(j3.2006) Partial write in record with nonadvancing I/O

Van Snyder Van.Snyder
Mon Feb 27 21:03:36 EST 2012

On Mon, 2012-02-27 at 16:11 -0800, Robert Corbett wrote:
> On 02/27/12 12:50, Van Snyder wrote:
> > I have a vague recollection that at least some processors prohibited
> > read-after-write and write-after-read without an intervening REWIND
> > statement.  As far as I can determine, there's no such prohibition in
> > any standard.
> The C standard imposes a similar prohibition.  The Fortran standard
> permits a processor to signal an input/output error condition for
> cases that are difficult or impossible to handle.
> > But... did we really intend that write-after-nonadvancing-read would be
> > permitted?  If so, we really ought to define it more precisely.
> >
> The Fortran standard defines what the program I posted to
> comp.lang.fortran should write (ignoring the possibility of
> processor-defined input/output error conditions).  What do
> you think should be defined more precisely?

I disagree that the standard defines what the program ought to write.
It's not obvious at all to me whether "MNOP" should be embedded within
the first record in the file, or should be a second record.

If it should be embedded in the first record, it's not obvious whether
the "IJKL" should be included in that record.

Fortran sequential I/O was originally designed for use with tape.  Using
tape, the program in Tobias's example would produce two records, with
"ABCDEFGHIJKL" in the first one, and "MNOP" in the second one, since
it's impossible to overwrite the first record without backspacing, i.e.,
the output from set (c) of processors.  It's not obvious whether "MNOP"
would be in position 1 or 3 of the second record.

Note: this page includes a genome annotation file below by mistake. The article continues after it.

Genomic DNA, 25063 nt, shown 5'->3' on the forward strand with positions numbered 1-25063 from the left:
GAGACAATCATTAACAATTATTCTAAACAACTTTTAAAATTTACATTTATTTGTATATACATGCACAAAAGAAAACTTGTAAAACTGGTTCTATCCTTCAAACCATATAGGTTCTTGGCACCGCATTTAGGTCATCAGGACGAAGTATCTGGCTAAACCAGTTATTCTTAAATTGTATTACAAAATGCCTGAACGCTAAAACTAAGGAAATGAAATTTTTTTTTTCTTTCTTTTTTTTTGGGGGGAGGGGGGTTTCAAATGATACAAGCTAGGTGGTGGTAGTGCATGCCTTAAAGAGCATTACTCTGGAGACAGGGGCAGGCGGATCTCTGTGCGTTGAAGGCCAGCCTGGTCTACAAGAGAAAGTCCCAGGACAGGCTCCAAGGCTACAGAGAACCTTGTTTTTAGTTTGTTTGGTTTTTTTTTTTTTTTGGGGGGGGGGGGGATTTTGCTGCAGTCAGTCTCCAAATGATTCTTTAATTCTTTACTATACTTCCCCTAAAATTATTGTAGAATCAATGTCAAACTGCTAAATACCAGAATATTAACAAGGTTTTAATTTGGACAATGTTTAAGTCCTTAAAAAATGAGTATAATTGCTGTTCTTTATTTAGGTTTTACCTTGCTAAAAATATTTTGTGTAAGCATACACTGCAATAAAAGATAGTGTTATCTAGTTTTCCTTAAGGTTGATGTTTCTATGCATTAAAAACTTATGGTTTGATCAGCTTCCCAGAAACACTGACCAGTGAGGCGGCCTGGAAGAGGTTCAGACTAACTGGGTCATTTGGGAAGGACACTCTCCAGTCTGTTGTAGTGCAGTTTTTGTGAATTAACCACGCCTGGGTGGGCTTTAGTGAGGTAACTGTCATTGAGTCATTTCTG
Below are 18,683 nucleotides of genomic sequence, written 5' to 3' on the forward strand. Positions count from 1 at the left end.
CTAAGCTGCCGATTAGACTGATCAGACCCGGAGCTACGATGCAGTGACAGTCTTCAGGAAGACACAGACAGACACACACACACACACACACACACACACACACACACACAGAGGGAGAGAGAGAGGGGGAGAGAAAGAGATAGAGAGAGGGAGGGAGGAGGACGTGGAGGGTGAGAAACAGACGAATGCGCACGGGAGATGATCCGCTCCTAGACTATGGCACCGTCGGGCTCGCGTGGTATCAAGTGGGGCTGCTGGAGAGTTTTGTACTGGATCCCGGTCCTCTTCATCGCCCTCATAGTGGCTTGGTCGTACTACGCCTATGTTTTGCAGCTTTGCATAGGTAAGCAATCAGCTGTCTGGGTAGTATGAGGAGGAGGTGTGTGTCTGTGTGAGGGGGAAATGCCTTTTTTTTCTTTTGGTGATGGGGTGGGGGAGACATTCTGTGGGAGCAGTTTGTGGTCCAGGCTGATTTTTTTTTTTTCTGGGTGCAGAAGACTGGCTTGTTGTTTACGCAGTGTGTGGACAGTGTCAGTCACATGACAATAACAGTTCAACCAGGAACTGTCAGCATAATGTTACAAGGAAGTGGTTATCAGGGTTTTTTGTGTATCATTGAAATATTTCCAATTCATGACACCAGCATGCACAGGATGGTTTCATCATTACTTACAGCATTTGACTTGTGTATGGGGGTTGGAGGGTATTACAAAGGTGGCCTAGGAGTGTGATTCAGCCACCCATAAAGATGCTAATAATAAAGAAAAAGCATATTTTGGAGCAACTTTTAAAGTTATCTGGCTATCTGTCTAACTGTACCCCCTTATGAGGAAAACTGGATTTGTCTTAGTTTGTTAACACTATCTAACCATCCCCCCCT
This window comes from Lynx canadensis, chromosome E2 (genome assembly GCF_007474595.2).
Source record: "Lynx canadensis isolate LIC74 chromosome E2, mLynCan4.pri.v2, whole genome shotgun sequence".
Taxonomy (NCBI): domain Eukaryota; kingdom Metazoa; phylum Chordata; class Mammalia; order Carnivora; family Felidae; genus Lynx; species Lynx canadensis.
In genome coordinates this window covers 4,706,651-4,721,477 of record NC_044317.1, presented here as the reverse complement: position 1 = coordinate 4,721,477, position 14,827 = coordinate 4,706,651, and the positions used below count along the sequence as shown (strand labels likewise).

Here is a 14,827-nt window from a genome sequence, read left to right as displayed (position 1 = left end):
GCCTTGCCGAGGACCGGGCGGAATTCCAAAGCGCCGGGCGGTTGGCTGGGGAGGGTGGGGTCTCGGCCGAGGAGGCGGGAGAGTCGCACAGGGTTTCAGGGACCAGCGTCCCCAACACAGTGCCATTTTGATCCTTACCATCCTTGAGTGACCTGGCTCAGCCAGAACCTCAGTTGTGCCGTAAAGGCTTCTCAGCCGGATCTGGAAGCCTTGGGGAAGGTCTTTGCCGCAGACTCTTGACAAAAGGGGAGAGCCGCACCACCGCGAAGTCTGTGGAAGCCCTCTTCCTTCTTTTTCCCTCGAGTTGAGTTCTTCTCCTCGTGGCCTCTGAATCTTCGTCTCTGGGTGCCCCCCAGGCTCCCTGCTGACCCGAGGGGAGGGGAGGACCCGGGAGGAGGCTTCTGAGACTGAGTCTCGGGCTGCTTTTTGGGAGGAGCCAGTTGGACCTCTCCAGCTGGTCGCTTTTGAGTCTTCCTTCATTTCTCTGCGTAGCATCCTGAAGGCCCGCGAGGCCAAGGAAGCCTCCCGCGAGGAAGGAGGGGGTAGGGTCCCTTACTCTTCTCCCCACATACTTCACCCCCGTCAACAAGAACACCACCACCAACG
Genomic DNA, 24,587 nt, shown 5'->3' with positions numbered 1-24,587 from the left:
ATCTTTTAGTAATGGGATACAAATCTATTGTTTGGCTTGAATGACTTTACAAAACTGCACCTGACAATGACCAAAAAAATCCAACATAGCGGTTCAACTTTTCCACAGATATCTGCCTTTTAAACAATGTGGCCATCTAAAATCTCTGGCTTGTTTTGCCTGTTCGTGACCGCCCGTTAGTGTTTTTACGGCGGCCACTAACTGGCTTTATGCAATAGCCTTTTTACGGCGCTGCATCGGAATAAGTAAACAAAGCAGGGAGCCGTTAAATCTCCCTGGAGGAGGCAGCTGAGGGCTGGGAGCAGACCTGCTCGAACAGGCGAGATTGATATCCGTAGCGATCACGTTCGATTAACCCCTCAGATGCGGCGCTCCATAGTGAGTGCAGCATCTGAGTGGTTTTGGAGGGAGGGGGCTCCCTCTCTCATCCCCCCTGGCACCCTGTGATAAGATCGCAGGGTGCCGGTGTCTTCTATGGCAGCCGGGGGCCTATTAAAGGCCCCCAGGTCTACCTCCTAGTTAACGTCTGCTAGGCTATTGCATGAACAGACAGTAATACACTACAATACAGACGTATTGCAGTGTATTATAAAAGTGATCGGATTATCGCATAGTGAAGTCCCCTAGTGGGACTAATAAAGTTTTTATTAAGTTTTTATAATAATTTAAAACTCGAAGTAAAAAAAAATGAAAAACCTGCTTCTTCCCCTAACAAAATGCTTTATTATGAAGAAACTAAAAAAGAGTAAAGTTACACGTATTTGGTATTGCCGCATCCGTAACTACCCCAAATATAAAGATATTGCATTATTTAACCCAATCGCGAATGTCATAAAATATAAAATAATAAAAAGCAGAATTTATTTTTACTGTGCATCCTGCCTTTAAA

It should be clear, but it's not, whether write-after-nonadvancing-read
modifies the current record at the current position, where "current
record" was established by the most recent READ statement, or it starts
a new record.

If it should modify the current record, it should be clear, but it's
not, whether the contents of the record include everything read by the
nonadvancing read, or only everything up to the last position written
within the record.

9.8.3 says "Execution of an ENDFILE statement for a file connected for
sequential access writes an endfile record as the next record of the
file."  It isn't at all clear whether the current position is the last
position written in the record, or the last position read, or the
maximum of the two, and whether the end of the record is the current
position of the record if one has read a record and then written part of
it using nonadvancing output and a T edit descriptor, as in the example
in Tobias's recent message.

It would be interesting to see the output, using several processors,
from a program similar to Tobias's, but with "WRITE ( 10, * )" inserted
between the final WRITE statement and the second REWIND statement in
that program, or with "FLUSH ( 10 )" inserted at that point, and to know
what the standard specifies the output ought to be. says "During ... termination of execution of a program, all
units ... are closed."  The discussion of "status" in the second
sentence implies "as if by execution of a CLOSE statement..." but
doesn't come right out and say so.

It's not specified in 9.5.7 or 9.8.3 or 9.8.4 whether execution of a
CLOSE or REWIND statement for a file connected for WRITE or READWRITE
action includes the effect of executing a FLUSH statement and then an
ENDFILE statement.

> Bob Corbett

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